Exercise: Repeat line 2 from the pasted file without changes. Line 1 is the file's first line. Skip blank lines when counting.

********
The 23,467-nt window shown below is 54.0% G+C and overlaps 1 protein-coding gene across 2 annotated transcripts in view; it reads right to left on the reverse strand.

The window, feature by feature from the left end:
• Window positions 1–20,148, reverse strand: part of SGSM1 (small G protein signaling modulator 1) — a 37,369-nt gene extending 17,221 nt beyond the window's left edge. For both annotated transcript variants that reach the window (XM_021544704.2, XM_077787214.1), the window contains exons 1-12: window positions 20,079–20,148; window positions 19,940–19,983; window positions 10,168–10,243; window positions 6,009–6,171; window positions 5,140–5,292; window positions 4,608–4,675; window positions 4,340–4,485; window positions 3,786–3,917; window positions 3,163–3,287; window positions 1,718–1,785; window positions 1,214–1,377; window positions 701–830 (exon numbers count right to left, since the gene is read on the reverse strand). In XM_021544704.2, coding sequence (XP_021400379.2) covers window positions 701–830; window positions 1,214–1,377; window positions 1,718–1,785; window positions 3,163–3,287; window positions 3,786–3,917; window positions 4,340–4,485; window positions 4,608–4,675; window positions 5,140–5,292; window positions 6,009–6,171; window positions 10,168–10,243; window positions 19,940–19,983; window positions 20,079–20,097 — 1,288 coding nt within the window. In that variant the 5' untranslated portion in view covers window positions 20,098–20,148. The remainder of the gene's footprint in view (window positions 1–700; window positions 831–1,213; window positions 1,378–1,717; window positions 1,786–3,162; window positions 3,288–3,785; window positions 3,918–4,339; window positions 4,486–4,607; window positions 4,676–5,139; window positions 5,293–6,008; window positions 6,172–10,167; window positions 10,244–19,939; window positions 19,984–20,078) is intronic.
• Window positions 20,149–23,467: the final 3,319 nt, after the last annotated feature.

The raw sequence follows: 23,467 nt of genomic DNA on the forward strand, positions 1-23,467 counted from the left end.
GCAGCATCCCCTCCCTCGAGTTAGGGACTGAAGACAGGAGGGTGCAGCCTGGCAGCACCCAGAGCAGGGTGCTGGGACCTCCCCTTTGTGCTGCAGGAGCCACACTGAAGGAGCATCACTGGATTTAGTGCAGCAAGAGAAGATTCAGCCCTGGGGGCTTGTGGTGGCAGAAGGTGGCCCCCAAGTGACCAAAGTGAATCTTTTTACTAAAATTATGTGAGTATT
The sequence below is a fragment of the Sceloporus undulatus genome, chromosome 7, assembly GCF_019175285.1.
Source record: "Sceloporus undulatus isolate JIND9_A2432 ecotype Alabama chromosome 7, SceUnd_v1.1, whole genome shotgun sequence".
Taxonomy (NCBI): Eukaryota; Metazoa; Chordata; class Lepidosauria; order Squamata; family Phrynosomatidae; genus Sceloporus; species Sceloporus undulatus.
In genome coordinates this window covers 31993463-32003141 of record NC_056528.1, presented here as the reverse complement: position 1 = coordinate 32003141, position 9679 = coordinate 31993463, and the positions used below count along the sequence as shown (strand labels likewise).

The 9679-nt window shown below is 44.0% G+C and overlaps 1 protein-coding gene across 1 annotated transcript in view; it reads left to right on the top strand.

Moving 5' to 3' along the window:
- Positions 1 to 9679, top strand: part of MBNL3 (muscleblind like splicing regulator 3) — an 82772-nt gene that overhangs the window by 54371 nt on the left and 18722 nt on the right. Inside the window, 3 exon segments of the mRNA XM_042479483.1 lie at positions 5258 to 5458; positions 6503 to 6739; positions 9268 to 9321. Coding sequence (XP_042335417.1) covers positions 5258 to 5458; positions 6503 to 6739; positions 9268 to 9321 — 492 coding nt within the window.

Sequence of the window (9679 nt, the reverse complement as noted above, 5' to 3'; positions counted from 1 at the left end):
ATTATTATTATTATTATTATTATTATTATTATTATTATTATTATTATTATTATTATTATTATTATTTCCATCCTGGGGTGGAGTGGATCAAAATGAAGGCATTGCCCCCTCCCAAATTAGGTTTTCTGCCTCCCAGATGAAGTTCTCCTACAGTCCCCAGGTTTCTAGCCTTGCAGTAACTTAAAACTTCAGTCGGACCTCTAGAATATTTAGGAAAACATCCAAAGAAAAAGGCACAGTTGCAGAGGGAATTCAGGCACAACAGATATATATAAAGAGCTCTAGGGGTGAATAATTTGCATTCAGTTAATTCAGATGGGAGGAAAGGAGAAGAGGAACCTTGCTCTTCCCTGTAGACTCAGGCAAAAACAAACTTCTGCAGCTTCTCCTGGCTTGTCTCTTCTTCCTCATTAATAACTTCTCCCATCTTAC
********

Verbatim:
The window, feature by feature from the left end: